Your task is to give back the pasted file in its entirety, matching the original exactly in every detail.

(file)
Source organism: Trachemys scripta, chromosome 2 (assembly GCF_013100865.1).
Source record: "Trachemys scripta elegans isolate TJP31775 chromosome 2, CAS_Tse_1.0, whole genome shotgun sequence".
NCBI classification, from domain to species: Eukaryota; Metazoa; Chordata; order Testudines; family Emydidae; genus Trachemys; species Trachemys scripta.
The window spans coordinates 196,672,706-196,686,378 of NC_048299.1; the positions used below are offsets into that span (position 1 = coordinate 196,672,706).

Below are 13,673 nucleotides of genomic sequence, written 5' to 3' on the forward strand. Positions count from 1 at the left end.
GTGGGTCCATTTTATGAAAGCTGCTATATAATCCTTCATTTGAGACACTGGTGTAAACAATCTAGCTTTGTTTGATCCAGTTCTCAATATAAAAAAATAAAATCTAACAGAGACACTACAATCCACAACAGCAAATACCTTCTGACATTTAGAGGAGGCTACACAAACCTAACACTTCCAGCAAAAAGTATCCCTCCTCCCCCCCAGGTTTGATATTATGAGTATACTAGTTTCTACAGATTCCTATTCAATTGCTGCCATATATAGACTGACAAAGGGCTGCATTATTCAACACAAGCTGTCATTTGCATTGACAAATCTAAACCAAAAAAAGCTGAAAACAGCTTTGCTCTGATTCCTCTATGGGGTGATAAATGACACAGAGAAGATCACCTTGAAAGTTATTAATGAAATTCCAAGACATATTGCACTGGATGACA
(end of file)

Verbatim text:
Source organism: Trachemys scripta, chromosome 2 (assembly GCF_013100865.1).
Source record: "Trachemys scripta elegans isolate TJP31775 chromosome 2, CAS_Tse_1.0, whole genome shotgun sequence".
NCBI classification, from domain to species: Eukaryota; Metazoa; Chordata; order Testudines; family Emydidae; genus Trachemys; species Trachemys scripta.
The window spans coordinates 196,672,706-196,686,378 of NC_048299.1; the positions used below are offsets into that span (position 1 = coordinate 196,672,706).

Below are 13,673 nucleotides of genomic sequence, written 5' to 3' on the forward strand. Positions count from 1 at the left end.
GTGGGTCCATTTTATGAAAGCTGCTATATAATCCTTCATTTGAGACACTGGTGTAAACAATCTAGCTTTGTTTGATCCAGTTCTCAATATAAAAAAATAAAATCTAACAGAGACACTACAATCCACAACAGCAAATACCTTCTGACATTTAGAGGAGGCTACACAAACCTAACACTTCCAGCAAAAAGTATCCCTCCTCCCCCCCAGGTTTGATATTATGAGTATACTAGTTTCTACAGATTCCTATTCAATTGCTGCCATATATAGACTGACAAAGGGCTGCATTATTCAACACAAGCTGTCATTTGCATTGACAAATCTAAACCAAAAAAAGCTGAAAACAGCTTTGCTCTGATTCCTCTATGGGGTGATAAATGACACAGAGAAGATCACCTTGAAAGTTATTAATGAAATTCCAAGACATATTGCACTGGATGACA